|Photos||Video & Audio||Blogs||Statistics||Archive||Shop||Mobile|
Full name Alexander William Thompson
Born April 17, 1916, Toxteth Park, Liverpool, Lancashire
Died January 13, 2001, Illinois, United States of America (aged 84 years 271 days)
Major teams Marylebone Cricket Club, Middlesex, Middlesex and Essex
Batting style Right-hand bat
Bowling style Right-arm offbreak
|First-class span||1939 - 1955|
A right-hand middle-order batsman who played a handful of matches before World War Two, Alec Thompson was a regular in the dominant Middlesex side of the late 1940s but his contributions were almost always overshadowed by the feats of his more illustrious team-mates, notably Denis Compton and Bill Edrich. His maiden hundred came against Surrey in 1946 - ironically when the stars had failed - and helped Middlesex to a four-wicket win when set 319. He had to wait another six seasons and 114 matches before a second hundred came - a third followed within three weeks in his second match as a makeshift opener. In that summer of 1952 he scored 1000 runs for the second time, and in 1953 he made 1245 runs at 31.92, his best return. In 1955 he was awarded a joint benefit but his form fell away markedly and he left the county at the end of the season. He umpired in two first-class matches at Lord's in 1957.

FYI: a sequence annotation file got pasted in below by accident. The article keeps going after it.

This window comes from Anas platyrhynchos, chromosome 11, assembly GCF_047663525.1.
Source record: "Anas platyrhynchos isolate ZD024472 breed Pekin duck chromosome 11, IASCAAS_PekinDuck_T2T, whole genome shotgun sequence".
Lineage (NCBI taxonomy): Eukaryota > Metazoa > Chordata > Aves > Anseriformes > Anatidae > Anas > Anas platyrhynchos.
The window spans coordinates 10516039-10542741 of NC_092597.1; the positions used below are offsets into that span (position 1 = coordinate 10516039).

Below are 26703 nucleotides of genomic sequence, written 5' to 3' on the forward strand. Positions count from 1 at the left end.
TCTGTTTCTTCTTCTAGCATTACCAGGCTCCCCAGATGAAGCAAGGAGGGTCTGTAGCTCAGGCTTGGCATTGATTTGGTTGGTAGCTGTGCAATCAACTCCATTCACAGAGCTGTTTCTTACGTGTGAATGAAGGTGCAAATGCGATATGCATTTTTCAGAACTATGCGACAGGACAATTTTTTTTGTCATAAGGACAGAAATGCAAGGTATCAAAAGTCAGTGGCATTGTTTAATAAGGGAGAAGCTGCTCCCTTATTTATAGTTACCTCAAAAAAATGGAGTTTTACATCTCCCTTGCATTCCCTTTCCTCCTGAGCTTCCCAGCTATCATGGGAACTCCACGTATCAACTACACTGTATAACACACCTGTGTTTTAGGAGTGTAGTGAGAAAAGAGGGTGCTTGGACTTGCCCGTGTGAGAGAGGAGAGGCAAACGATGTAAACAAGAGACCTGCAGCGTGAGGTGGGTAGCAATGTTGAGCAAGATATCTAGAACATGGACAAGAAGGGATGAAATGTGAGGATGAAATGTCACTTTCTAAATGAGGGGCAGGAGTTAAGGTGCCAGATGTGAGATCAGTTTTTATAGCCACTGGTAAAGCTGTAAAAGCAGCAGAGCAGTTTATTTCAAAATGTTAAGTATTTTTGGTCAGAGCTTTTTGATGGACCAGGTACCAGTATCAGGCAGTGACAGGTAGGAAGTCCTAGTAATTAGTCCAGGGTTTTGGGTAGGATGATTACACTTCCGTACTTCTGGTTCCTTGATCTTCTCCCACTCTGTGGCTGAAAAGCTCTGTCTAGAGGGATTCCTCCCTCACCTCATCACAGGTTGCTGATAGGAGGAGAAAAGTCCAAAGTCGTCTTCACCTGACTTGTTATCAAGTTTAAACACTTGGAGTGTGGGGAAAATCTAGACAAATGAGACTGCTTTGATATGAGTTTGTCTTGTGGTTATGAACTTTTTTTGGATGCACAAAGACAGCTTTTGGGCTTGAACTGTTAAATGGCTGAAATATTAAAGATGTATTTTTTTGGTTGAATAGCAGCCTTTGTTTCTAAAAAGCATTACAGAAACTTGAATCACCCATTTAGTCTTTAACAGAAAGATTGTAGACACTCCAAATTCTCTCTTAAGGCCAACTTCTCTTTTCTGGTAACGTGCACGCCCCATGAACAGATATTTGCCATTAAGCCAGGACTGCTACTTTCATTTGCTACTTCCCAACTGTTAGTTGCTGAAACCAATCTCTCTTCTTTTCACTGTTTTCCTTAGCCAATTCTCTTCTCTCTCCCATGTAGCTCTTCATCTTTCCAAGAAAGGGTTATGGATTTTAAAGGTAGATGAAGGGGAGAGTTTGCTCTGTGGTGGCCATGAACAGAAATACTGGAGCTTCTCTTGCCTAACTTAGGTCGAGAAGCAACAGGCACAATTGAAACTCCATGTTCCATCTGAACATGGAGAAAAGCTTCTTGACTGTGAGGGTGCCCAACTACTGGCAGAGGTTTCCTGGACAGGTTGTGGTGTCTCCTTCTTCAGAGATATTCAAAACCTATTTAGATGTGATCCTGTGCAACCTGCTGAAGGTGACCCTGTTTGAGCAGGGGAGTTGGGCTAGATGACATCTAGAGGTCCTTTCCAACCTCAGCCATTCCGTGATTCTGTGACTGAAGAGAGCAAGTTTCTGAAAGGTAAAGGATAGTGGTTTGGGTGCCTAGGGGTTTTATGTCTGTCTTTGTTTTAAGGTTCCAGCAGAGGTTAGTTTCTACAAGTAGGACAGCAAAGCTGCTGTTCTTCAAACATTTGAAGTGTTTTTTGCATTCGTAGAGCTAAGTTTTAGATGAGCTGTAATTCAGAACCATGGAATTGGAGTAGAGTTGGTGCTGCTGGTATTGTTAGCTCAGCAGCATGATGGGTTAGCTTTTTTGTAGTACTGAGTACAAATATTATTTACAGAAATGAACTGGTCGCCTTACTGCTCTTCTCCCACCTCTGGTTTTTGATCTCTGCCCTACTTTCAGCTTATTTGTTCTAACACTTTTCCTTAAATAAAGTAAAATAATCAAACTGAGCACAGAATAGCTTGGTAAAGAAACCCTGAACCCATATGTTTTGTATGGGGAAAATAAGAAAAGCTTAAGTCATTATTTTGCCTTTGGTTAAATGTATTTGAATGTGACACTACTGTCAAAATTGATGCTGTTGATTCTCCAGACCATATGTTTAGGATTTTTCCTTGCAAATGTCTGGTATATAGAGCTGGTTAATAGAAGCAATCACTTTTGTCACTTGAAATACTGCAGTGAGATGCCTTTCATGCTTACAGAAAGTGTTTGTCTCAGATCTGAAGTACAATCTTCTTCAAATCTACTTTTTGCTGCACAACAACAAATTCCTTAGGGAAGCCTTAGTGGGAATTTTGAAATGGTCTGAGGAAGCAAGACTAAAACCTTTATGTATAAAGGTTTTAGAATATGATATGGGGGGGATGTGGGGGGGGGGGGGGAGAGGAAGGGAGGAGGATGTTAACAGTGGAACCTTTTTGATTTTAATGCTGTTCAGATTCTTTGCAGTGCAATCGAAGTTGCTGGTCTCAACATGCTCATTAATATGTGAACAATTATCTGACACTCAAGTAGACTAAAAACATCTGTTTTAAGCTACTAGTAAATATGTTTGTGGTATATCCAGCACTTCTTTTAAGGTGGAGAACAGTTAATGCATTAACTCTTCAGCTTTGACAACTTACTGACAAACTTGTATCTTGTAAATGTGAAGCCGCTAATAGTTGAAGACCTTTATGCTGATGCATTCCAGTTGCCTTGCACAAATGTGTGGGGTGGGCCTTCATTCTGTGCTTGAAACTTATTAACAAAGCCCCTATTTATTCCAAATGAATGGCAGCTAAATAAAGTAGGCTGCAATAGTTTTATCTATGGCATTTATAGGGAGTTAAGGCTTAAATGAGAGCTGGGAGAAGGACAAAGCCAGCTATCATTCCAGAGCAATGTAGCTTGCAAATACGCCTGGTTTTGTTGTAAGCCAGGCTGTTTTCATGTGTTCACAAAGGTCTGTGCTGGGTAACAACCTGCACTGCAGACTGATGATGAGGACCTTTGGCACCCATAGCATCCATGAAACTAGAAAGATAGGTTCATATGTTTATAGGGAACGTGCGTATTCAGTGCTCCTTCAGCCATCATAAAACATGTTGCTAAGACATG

Thompson is in many respects the county's forgotten man. He played almost 200 times for Middlesex and yet fails to earn more than a passing mention in various histories of the club. His death in the USA in 2001 was almost unnoticed, even by the usually fastidious editors of Wisden.
For 30 minutes, everything else took a backseat, as the world watched in awe and fear, a fired-up Pakistan fast bowler mercilessly bullying an Australian batsman
Over the last few months, he has slowly moved from a flashy finisher, to a more measured risk manager
India's Plan A in this World Cup had worked flawlessly over seven matches. When they came up against the toughest opponents in the World Cup, however, they were left scrambling for a back-up plan
It was Grant Elliott and New Zealand's time in Auckland. Not South Africa's. But the Proteas will leave this tournament wondering when that will ever change. Maybe next time.